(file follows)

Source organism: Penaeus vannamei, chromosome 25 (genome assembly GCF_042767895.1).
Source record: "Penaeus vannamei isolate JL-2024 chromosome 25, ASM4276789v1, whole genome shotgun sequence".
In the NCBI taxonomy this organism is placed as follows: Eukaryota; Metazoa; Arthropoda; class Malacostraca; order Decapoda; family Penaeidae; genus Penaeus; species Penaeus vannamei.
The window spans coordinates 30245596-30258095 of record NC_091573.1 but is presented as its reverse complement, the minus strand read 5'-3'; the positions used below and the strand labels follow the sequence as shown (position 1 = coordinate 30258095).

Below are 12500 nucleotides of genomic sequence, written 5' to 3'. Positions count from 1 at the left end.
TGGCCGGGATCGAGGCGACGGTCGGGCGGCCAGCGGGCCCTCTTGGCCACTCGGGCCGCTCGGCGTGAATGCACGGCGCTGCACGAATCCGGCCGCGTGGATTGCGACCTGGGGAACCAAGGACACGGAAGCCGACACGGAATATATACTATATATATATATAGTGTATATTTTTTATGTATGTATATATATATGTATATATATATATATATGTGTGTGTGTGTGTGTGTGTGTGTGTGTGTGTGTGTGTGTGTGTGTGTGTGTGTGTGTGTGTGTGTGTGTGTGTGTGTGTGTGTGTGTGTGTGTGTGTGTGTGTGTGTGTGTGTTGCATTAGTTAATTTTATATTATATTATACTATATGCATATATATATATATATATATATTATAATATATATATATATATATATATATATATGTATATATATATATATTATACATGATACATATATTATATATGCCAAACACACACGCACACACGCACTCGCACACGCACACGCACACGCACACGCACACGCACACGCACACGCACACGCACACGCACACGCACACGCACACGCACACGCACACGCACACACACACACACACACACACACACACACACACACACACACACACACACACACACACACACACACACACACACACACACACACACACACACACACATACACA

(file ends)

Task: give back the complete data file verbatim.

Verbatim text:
Source organism: Penaeus vannamei, chromosome 25 (genome assembly GCF_042767895.1).
Source record: "Penaeus vannamei isolate JL-2024 chromosome 25, ASM4276789v1, whole genome shotgun sequence".
In the NCBI taxonomy this organism is placed as follows: Eukaryota; Metazoa; Arthropoda; class Malacostraca; order Decapoda; family Penaeidae; genus Penaeus; species Penaeus vannamei.
The window spans coordinates 30245596-30258095 of record NC_091573.1 but is presented as its reverse complement, the minus strand read 5'-3'; the positions used below and the strand labels follow the sequence as shown (position 1 = coordinate 30258095).

Below are 12500 nucleotides of genomic sequence, written 5' to 3'. Positions count from 1 at the left end.
TGGCCGGGATCGAGGCGACGGTCGGGCGGCCAGCGGGCCCTCTTGGCCACTCGGGCCGCTCGGCGTGAATGCACGGCGCTGCACGAATCCGGCCGCGTGGATTGCGACCTGGGGAACCAAGGACACGGAAGCCGACACGGAATATATACTATATATATATATAGTGTATATTTTTTATGTATGTATATATATATGTATATATATATATATATGTGTGTGTGTGTGTGTGTGTGTGTGTGTGTGTGTGTGTGTGTGTGTGTGTGTGTGTGTGTGTGTGTGTGTGTGTGTGTGTGTGTGTGTGTGTGTGTGTGTGTGTGTGTGTGTGTTGCATTAGTTAATTTTATATTATATTATACTATATGCATATATATATATATATATATATTATAATATATATATATATATATATATATATATGTATATATATATATATTATACATGATACATATATTATATATGCCAAACACACACGCACACACGCACTCGCACACGCACACGCACACGCACACGCACACGCACACGCACACGCACACGCACACGCACACGCACACGCACACGCACACGCACACGCACACACACACACACACACACACACACACACACACACACACACACACACACACACACACACACACACACACACACACACACACACACACACACACACATACACA